The arrest of an ultra-Orthodox man who refused to enlist in the IDF sparked widespread protests throughout the country Thursday, as thousands of Haredi demonstrators demanded the young man’s immediate release from army prison and called on the government to reinstate payments to religious seminaries which were frozen earlier this week by Finance Minister Yair Lapid.
In Jerusalem, hundreds of ultra-Orthodox demonstrators clashed with police forces on the light-rail suspension bridge near the entrance to the city. According to police, several protesters attempted to break through the police security buffer and throw bottles and firecrackers at security personnel and passersby. Fifteen demonstrators were arrested, police said. A number of main roads in the capital were blocked as a result of the protests, causing heavy traffic throughout the city.
“The Haredim [ultra-Orthodox Jews] will never enlist!” an enraged protester filmed by Channel Two News was heard saying.
“We’ve managed to overcome the inquisitions, we overcame Hitler, and we will now overcome the state,” he cried.
In the background, several demonstrates could be heard calling the policemen at the site Nazis.
The demonstrations were largely organized by a radical Lithuanian Haredi group known as “the Jerusalem branch,” Ynet reported.
About one hundred protesters clashed with police at the northern entrance to Ashdod, with twelve people arrested after allegedly attempting to assault a policeman. A police car was reported to have been set on fire by protesters as well.
Two demonstrators were treated on the spot for mild injuries.
Hundred of ultra-Orthodox protesters who attempted to block the main highway near Modiin were removed from the area by police. The protesters began praying along the highway shoulders, Walla reported.
Near Bnei Brak, demonstrators blocked the Geha highway and caused massive traffic jams, Israel Radio reported. Demonstrators also threw a police motorcycle, driverless, onto the street.
Police also reported gatherings of ultra-Orthodox demonstrators near Beit Shemesh.
Overall, nearly thirty demonstrators were arrested in different locations throughout the country and three policeman suffered light injuries, Ynet reported.
Rabbi David Zicherman, one of the organizers of the Jerusalem protests, called on the ultra-Orthodox public to start a civil disobedience movement and stop paying taxes.
“You are pushing us into a corner,” he said of the government. “We will start a war with the State of Israel, and it will burn like wildfire. We, Holocaust survivors, are now encountering a spiritual Holocaust.”
“They will fail in their attempt to lead us to annihilation,” he warned. “We shall not compromise nor negotiate.”
Earlier this week, Lapid brought to a halt to state payments to religious seminaries that are attended by ultra-Orthodox draft dodgers hours before the cash was due to be paid out.
Lapid ordered the funding to be frozen right after a High Court ruling which determined that the state should stop making payments to seminaries as part of an ongoing effort to draft ultra-Orthodox men into national service.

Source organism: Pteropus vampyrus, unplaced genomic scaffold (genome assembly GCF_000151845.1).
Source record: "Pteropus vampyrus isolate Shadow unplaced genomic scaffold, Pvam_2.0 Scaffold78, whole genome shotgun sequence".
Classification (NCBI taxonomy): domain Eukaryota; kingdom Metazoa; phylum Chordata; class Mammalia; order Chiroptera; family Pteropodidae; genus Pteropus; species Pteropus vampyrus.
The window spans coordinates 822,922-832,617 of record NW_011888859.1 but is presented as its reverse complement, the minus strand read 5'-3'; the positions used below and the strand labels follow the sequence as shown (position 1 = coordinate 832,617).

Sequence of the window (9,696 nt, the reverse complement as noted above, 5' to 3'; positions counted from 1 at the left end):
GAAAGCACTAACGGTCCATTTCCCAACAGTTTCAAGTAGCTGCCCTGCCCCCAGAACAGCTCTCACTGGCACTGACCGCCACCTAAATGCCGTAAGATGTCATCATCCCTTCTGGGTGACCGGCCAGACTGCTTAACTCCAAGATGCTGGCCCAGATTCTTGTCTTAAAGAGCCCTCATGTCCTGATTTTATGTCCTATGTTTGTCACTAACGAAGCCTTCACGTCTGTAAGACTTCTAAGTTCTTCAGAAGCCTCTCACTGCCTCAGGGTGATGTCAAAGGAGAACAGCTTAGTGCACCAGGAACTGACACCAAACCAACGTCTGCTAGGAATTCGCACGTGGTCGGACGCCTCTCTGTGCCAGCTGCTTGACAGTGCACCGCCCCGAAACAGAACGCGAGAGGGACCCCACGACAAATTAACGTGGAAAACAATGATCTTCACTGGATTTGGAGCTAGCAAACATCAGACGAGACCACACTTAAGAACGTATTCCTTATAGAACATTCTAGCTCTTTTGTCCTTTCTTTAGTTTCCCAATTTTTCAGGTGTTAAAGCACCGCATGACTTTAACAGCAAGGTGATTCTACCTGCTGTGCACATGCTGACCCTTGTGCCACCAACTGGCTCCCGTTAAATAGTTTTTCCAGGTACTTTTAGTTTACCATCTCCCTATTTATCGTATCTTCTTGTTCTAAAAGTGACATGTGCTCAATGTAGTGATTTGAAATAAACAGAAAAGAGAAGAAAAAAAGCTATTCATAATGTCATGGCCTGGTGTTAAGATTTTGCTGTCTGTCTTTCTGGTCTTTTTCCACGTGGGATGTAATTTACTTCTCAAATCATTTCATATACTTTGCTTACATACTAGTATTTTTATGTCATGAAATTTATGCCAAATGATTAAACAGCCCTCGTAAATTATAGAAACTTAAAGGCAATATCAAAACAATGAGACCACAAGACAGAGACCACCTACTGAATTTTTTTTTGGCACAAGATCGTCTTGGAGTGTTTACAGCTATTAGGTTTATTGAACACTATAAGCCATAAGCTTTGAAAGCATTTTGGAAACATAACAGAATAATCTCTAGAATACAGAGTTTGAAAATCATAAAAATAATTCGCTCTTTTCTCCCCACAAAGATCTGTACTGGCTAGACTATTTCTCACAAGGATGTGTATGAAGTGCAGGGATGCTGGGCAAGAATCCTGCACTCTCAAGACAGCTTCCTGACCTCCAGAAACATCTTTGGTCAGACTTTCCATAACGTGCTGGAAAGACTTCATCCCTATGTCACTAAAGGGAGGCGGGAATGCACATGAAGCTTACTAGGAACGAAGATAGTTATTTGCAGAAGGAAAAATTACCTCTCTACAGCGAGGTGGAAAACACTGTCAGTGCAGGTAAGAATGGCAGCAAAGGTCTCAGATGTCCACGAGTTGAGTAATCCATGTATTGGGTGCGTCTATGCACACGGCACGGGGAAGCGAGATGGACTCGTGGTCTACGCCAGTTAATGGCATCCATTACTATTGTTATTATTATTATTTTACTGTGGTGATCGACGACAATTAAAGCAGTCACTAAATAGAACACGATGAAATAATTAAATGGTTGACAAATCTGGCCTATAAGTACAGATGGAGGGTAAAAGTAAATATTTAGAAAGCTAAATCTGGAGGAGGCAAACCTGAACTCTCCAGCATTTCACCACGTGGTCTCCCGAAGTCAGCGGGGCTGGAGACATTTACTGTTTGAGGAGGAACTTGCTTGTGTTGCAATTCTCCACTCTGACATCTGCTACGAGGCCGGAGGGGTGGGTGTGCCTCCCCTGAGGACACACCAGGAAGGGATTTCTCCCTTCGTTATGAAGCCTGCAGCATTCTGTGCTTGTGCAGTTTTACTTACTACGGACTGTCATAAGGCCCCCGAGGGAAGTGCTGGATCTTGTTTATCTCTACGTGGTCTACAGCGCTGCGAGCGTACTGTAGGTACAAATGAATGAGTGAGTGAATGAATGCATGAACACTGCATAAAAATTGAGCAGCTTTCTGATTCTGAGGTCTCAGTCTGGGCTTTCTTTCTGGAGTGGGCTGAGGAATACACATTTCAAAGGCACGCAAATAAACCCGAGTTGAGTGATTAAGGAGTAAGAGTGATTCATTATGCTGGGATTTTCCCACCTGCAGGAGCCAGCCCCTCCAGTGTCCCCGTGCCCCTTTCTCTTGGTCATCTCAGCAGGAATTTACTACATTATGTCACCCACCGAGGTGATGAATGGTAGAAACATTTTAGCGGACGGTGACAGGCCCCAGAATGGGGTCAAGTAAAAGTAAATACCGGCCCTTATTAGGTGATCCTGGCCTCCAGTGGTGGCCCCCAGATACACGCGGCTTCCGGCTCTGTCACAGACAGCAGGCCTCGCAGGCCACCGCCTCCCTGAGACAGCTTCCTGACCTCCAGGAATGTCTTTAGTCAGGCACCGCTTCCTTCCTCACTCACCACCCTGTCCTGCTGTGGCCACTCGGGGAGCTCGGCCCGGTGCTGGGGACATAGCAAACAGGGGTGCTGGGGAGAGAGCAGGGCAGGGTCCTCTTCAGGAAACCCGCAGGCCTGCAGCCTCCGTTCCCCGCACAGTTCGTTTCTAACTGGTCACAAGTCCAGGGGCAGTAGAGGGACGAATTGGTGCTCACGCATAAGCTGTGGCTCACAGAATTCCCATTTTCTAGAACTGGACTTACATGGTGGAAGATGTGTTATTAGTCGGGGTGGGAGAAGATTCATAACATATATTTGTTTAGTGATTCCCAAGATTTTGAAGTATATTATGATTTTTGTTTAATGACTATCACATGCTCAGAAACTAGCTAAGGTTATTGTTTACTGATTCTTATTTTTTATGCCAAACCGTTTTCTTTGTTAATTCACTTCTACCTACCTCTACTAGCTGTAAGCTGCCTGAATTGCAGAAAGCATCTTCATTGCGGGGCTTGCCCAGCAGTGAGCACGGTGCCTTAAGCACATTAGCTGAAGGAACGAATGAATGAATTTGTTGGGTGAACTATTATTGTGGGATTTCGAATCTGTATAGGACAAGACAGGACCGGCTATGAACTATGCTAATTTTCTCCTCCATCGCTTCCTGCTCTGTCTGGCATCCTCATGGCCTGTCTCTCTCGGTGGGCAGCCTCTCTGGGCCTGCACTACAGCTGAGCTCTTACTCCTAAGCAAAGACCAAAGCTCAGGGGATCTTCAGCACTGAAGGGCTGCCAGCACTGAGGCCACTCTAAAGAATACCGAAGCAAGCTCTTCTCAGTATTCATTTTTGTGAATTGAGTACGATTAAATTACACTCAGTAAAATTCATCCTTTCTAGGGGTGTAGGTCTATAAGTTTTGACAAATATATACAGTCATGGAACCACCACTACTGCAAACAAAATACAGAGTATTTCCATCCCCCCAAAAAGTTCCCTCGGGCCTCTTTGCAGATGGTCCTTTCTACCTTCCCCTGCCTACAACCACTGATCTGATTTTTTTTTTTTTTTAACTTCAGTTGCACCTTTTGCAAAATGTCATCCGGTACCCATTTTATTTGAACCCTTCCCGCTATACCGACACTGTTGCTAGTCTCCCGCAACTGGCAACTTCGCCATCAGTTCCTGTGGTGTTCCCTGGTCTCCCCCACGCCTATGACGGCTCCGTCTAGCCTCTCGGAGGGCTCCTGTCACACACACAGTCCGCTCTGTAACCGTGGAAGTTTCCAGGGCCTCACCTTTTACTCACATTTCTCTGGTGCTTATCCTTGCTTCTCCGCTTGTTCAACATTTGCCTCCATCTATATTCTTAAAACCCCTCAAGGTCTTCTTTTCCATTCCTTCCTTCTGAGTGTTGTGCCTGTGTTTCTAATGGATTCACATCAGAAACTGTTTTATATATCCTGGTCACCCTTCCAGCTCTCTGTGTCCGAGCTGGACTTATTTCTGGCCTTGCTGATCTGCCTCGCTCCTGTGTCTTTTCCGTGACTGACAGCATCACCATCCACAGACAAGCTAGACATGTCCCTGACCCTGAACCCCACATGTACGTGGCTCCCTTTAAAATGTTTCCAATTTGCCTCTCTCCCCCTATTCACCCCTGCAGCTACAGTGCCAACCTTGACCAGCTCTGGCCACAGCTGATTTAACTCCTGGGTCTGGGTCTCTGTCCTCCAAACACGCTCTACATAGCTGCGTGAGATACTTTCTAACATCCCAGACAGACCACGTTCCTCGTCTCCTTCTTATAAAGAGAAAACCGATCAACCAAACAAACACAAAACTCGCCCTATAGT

MK Ayelet Shaked (Jewish Home), who chairs a committee charged with hammering out a bill for the conscription into national service of the ultra-Orthodox community, denied that an agreement had been reached by committee members on a formula for enforcing the eventual law by imposing criminal penalties on those who try to evade their service.
In an interview with the ultra-Orthodox Kol Hai radio Thursday, Shaked said the committee was still working on a text for the controversial bill that will be acceptable to all parties.
Earlier in the day media reports claimed that four senior members of the committee, representing the Jewish Home, Hatnua, and Labor parties, had secretly reached an agreement on the nature of criminal charges that would be brought against ultra-Orthodox men who try to dodge the draft.
On Thursday, Yedioth Ahronoth published details from a proposed version of the bill that is to be voted on by the committee next week. The newspaper said that the bill will lay out quotas for the coming few years, based on an increasing percentage of the total number of ultra-Orthodox eligible for national service.
Israeli men and women are usually drafted into the army at the age of 18. However, ultra-Orthodox Israeli men were mostly exempt from army or national service until July 2012, when the Tal Law, under which the exemptions were granted, was declared unconstitutional. The dissolution of the law has forced parliamentarians to draw up new legislation that would conscript ultra-Orthodox and Israeli-Arab men into the military.
According to the report in Yedioth Ahronoth, in 2014 the planned quota is 3,800 men, or about 47.5% of all ultra-Orthodox men eligible for army service. Of that number, 2,300 are to inducted into the army and 1,500 will do civilian national service. In 2015 that number will rise to 4,500, or 56% of the available manpower, 2,700 of whom will go the army and 1,800 to national service. In 2016 the quotas will aim at 65% of the manpower with 3,200 joining the army and 2,000 doing national service.
Ultra-Orthodox men will also have the option to put off their service each year until the age of 24, on condition that the annual quotas are met by other recruits.
However, the thorny issue of how to enforce the quotas with criminal penalties remains undecided.
Ultra-Orthodox rabbis and other community leaders have been pushing back hard against enlistment in the army, which they fear will make it harder for their followers to keep a strict interpretation of Jewish law and will cause spiritually perilous mixing with the secular population.